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Starting again

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speciesUnknown

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Its been a while since I last made a journal post (over a year I think) mainly because development slowed considerably; also, ive been working on physics rather than graphics, until now, so there wasnt much to show.

Here, have some per pixel lighting:
per pixel lighting with point light

However, people keep wanting to see screen shots, so ive decided to work on the renderer for a while. I've set up a nice system for loading / linking shaders, and I've vastly simplified my resource loading system. The previous system relied on loading a single resource, asking it what its dependencies were, and then loading those. This was fun when I was an academic, but now I realise it was overengineered and innefficient.

I have a new system, which took me approx. 1 day to write; whereas the previous one took two weeks. My engine is designed to load from two kinds of data; it can load from intermediate files, in which case it must calculate dependencies (I've hacked this up and its slow, but its not critical for loading intermediate files) and then each resource is stored in a table with a string key. Next, I assign each loaded resource an integer ID, and create a vector of references to each resource; this means I can perform an O(1) resource lookup, and I mean proper O(1), not an ammortised one; and its considerably faster than any kind of hash table. I then give each resource links, through these integer ID's, to all their dependencies.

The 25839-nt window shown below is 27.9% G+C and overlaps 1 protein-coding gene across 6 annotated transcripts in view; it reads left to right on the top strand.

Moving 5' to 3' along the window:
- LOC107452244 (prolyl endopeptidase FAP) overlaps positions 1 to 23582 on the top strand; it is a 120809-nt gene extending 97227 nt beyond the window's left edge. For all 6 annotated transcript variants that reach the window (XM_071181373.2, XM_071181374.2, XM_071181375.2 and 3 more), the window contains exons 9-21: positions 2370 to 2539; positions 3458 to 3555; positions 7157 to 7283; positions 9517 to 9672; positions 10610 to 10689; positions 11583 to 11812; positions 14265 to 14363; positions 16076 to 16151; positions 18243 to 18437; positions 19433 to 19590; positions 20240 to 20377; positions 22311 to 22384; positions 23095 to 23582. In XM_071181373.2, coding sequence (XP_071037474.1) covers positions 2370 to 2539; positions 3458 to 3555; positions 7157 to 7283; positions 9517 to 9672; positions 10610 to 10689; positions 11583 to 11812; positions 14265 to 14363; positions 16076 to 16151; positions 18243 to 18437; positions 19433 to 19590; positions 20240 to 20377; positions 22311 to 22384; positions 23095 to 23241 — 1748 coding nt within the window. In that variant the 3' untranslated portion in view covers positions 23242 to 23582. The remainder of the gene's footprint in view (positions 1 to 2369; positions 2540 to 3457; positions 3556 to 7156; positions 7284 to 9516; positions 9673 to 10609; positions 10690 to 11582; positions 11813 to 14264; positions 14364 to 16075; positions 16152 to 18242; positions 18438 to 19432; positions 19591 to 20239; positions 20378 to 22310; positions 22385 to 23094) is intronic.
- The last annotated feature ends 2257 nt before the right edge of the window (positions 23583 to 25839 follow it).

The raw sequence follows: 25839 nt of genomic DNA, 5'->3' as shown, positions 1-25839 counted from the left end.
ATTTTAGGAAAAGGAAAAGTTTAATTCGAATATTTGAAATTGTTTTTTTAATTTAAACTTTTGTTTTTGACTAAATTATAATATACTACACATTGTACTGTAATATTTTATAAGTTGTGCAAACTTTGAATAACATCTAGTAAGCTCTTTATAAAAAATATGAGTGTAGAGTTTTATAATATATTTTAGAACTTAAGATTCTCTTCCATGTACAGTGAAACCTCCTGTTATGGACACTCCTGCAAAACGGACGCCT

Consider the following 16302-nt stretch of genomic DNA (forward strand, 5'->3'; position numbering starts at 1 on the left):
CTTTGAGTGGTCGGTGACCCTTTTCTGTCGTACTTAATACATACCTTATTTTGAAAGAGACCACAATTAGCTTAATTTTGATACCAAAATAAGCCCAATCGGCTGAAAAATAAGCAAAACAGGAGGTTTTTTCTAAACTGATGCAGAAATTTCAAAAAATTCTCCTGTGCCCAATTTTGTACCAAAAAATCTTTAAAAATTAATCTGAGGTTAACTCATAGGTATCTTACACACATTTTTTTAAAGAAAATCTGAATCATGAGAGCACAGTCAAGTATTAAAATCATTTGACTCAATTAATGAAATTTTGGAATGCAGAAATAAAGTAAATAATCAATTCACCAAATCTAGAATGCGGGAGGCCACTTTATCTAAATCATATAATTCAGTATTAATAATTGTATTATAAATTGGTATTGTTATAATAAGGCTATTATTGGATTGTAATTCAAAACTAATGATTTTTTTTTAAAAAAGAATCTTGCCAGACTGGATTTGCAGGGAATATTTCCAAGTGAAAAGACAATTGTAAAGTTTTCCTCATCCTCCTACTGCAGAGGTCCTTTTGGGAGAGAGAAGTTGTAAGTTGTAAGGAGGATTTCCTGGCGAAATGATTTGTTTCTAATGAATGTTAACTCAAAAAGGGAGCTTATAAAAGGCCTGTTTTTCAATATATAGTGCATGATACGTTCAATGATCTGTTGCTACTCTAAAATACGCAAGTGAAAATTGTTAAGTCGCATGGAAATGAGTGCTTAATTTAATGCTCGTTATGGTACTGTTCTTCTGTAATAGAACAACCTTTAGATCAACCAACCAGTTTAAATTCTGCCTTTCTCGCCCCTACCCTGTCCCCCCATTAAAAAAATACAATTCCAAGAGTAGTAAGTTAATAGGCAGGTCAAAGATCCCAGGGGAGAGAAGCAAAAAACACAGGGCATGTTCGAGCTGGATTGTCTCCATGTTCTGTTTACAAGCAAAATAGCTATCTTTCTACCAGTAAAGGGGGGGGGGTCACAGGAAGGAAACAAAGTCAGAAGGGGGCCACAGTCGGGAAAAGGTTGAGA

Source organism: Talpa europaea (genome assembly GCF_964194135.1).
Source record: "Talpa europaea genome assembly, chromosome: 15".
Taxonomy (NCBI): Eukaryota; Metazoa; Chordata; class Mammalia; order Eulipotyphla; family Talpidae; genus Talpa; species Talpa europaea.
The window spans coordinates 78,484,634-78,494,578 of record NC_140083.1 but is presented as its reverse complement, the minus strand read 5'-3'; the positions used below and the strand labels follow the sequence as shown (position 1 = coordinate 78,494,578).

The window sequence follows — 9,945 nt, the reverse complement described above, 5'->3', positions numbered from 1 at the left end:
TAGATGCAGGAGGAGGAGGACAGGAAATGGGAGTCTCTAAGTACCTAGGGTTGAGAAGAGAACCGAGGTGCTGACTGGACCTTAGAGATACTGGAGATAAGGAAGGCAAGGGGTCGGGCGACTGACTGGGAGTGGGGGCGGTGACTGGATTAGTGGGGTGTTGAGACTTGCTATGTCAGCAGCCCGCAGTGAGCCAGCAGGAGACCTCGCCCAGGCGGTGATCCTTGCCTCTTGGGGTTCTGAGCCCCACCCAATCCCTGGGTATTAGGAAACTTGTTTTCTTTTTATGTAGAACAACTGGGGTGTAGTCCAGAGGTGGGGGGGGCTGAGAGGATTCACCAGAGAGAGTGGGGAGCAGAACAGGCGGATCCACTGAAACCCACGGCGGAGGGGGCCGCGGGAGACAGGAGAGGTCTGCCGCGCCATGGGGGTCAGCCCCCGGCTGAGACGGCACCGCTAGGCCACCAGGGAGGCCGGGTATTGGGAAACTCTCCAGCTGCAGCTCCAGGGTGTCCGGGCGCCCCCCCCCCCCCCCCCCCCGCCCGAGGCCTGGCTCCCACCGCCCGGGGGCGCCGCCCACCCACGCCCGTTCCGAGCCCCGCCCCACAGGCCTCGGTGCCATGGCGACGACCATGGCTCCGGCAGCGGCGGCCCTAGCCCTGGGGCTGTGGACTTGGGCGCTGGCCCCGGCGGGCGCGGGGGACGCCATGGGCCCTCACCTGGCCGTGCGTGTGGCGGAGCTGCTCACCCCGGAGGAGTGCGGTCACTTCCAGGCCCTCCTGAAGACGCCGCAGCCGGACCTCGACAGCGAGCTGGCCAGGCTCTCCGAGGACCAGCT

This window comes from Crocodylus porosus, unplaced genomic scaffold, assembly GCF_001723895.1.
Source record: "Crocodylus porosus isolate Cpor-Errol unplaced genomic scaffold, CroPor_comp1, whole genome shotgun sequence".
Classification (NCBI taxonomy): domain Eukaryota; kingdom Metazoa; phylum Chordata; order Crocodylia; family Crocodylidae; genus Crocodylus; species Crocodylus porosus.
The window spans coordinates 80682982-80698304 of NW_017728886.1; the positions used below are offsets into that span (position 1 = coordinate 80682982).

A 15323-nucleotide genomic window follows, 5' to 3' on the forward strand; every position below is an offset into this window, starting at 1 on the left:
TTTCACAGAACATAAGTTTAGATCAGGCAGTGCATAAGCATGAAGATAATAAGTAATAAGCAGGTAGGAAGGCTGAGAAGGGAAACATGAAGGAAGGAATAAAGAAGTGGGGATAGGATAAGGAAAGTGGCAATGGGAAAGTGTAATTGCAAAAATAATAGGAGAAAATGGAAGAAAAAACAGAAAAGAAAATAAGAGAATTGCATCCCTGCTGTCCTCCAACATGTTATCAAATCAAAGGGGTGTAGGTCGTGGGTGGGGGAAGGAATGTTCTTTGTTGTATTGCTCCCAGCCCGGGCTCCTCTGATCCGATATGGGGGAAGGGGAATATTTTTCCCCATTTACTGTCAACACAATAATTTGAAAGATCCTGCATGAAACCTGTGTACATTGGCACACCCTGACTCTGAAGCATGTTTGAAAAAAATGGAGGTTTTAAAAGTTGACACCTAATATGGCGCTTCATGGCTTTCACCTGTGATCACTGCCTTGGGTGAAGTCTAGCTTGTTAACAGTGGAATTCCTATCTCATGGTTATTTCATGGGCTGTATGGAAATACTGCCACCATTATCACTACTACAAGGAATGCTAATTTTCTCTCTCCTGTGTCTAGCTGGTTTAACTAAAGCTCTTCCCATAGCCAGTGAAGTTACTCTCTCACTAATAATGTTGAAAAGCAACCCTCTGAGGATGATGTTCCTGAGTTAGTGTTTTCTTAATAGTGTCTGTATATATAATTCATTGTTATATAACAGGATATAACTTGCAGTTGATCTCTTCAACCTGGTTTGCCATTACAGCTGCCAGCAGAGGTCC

This is a slow process, but it does have several advantages; once its done, I can index resources without having to give each object a pointer or reference to its dependencies. I can bind dependencies instantly by directly accessing the pointer.

When I serialise my resources into blocks of data, I send the integer ID's along with them; this creates a header file for each block of binary data. I can serialise the entire resource manager, or individual tables. From here on, its the same as my old resource loading system, except without the need for linking resources to each other. Rather than gathering a shopping list, I lazy load every resource, and demand that every resource table provide a suitible fallback resource if a resource that was requested is not currently available.

When the game loads from packed blocks, it first loads the headers of each resource table, which is simply the integer ID, the string name (which is still useful) the block they are within, and the start / end point within that block. When a resource is needed, it will load its data and cache it in GPU memory. There is no need to link resources because they also know the integer ID of their dependencies.

This should make things simpler, and faster when loading from blocks of data.